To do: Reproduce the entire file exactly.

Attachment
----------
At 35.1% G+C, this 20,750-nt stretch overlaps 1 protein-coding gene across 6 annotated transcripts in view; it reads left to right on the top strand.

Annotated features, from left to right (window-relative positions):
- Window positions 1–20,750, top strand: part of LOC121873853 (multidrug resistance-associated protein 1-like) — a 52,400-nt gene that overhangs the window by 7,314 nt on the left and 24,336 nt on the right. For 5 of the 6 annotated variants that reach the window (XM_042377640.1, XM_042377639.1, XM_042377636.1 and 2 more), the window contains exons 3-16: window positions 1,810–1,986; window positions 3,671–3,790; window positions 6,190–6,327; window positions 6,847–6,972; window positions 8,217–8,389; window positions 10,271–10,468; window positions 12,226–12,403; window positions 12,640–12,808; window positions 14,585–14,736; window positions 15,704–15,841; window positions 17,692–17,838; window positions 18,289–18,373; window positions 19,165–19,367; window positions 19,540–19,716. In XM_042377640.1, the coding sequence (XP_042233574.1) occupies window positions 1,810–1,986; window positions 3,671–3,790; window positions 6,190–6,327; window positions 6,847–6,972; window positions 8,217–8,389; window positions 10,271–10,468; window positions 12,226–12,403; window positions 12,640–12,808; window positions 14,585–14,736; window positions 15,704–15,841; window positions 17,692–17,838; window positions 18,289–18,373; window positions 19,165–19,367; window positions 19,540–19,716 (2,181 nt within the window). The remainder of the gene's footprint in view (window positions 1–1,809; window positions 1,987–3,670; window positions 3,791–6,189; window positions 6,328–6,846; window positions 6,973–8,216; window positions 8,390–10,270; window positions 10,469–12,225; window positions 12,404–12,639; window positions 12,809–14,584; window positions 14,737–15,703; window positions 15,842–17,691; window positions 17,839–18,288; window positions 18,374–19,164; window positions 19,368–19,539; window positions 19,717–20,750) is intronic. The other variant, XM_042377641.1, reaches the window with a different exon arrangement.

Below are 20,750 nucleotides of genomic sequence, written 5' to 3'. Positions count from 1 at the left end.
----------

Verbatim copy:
At 35.1% G+C, this 20,750-nt stretch overlaps 1 protein-coding gene across 6 annotated transcripts in view; it reads left to right on the top strand.

Annotated features, from left to right (window-relative positions):
- Window positions 1–20,750, top strand: part of LOC121873853 (multidrug resistance-associated protein 1-like) — a 52,400-nt gene that overhangs the window by 7,314 nt on the left and 24,336 nt on the right. For 5 of the 6 annotated variants that reach the window (XM_042377640.1, XM_042377639.1, XM_042377636.1 and 2 more), the window contains exons 3-16: window positions 1,810–1,986; window positions 3,671–3,790; window positions 6,190–6,327; window positions 6,847–6,972; window positions 8,217–8,389; window positions 10,271–10,468; window positions 12,226–12,403; window positions 12,640–12,808; window positions 14,585–14,736; window positions 15,704–15,841; window positions 17,692–17,838; window positions 18,289–18,373; window positions 19,165–19,367; window positions 19,540–19,716. In XM_042377640.1, the coding sequence (XP_042233574.1) occupies window positions 1,810–1,986; window positions 3,671–3,790; window positions 6,190–6,327; window positions 6,847–6,972; window positions 8,217–8,389; window positions 10,271–10,468; window positions 12,226–12,403; window positions 12,640–12,808; window positions 14,585–14,736; window positions 15,704–15,841; window positions 17,692–17,838; window positions 18,289–18,373; window positions 19,165–19,367; window positions 19,540–19,716 (2,181 nt within the window). The remainder of the gene's footprint in view (window positions 1–1,809; window positions 1,987–3,670; window positions 3,791–6,189; window positions 6,328–6,846; window positions 6,973–8,216; window positions 8,390–10,270; window positions 10,469–12,225; window positions 12,404–12,639; window positions 12,809–14,584; window positions 14,737–15,703; window positions 15,842–17,691; window positions 17,839–18,288; window positions 18,374–19,164; window positions 19,368–19,539; window positions 19,717–20,750) is intronic. The other variant, XM_042377641.1, reaches the window with a different exon arrangement.

Below are 20,750 nucleotides of genomic sequence, written 5' to 3'. Positions count from 1 at the left end.